1825-1829 > INVENTION OF PHOTOGRAPHY   • 1816-1818  • 1819-1824

n 1824, he put lithographic stones, coated with bitumen ,at the back of a camera obscura and obtains for the first time a fixed image of a landscape. This required an extremely long exposure time , in broad daylight , of a few days. Starting in 1825, he used regularly copper as a base, then tin in 1826, and realised etched images.

n 1827, Niépce went to England where he found his brother dying, unable to show any improvement to the engine . He realisesd then that they would never get any profit from this invention in which they had invested so much hope . After having vainly tried to get the attention of the Société Royale to his reproduction process of images that he calls Heliography , Niépce came back to France and relentlessly worked to improve his invention . In 1828 he found a new method that led to superior quality images with half-tones . Using as a base polished silver and letting interact iodine vapours on the bitumen image he obtained genuine photographs in black and white on the metal plate .The preciseness of these images is amazing for the time .The exposure time is still many days in broad sunlight .

> Principle and technique of HELIOGRAPHY with the camera obscura
The photosensitive agent is Judea bitumen .
It is a sort of natural tar known from ancient time. People in antiquity used to collect it from the Dead Sea surface ( in greek Asphaltite lake ) where it keeps surfacing continually from the bottom of the sea. It was used by the Egyptians to embalm mummies, to caulk ships or even to make terrace works in Babylon. In the 19th century, people already knew how to extract that tar from bituminous rocks and as a matter of fact the bitumen used by Niépce did not come from Judea.

> See our video about bitumen varnish  
> See our video about revealing the image  
> See our video about iodine treatment  
Extracts from the movie "Magie de l'image" - Download time : up to 4 minutes

1 - Obtention of a Judea bitumen image :

> Niépce dissolved powdered Judea bitumen in lavender oil.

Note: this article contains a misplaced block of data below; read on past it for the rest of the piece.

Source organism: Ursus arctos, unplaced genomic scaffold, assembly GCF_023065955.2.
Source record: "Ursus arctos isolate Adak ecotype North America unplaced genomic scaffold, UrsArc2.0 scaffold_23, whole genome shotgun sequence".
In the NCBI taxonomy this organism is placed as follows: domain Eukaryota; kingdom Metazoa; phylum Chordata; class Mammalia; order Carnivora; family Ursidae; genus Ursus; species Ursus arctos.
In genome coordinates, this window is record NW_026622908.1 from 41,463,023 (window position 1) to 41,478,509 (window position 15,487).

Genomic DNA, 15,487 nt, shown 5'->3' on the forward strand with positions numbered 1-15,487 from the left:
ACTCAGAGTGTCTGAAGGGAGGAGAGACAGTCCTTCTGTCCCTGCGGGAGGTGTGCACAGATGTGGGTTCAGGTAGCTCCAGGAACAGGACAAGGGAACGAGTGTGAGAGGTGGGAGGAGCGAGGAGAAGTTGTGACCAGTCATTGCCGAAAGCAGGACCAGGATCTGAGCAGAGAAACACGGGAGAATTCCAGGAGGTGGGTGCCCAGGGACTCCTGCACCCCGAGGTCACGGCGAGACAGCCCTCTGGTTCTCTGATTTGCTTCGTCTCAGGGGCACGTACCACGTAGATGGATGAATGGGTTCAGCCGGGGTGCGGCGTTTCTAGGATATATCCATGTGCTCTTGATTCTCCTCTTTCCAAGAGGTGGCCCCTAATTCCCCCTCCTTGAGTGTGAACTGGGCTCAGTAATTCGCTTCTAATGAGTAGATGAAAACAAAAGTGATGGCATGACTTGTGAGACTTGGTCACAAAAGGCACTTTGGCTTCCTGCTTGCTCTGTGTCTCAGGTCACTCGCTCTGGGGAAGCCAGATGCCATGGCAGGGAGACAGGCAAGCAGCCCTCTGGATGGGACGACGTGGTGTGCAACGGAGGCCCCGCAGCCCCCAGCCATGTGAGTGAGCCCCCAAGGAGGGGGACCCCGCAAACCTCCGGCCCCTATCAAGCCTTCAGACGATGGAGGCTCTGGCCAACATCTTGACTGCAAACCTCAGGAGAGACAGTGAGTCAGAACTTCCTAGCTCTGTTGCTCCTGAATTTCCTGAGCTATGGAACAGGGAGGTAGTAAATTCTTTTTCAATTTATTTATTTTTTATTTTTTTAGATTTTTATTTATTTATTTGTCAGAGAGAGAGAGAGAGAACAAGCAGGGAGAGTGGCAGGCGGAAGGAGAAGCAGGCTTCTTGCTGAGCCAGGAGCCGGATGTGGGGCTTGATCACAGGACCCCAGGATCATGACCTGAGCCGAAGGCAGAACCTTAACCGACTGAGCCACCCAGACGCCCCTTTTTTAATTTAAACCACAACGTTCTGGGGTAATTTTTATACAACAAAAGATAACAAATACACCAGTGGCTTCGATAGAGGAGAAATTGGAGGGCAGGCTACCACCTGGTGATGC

> Then he spread this solution in a very thin layer on a base ( glass , stone , copper , tin , silver).

> With a hot drying process he got a shiny varnish with a cherry red color.

> He would then expose the varnished plate in a camera obscura (here a slide projection).

> After exposure, there was no visible image. Niépce would dip the plate in a diluted lavender oil bath that would dissolve the bitumen parts that had not been exposed or very little to light.

> The resulting image, seen with a normal incidence, was negative.
The exposure time in a camera obscura was quite a few days in broad sunlight.

2 - Utilization of a Judea bitumen image :

> To get a positive image , Niépce used the image in two ways : without any further processing under the condition to make this image with an extremely thin layer of varnish with a slight underexposure ( from 1827 on ). In this case the varnish was mat and by reflection , with a low angled light and in a dark place , the image would appear as a positive.

> Submitting the silver plate to iodine vapors to get a positive image (from 1828 to 1831 ) Niépce would place it in a box with iodine crystals that evaporated spontaneously.

> Within a few minutes the iodine fumes oxydized the silver insufficiently protected by the varnish. This created a layer of silver iodide on the metal surface, which once the varnish was eliminated, would blacken under the action of light.

> He would get a posiive image.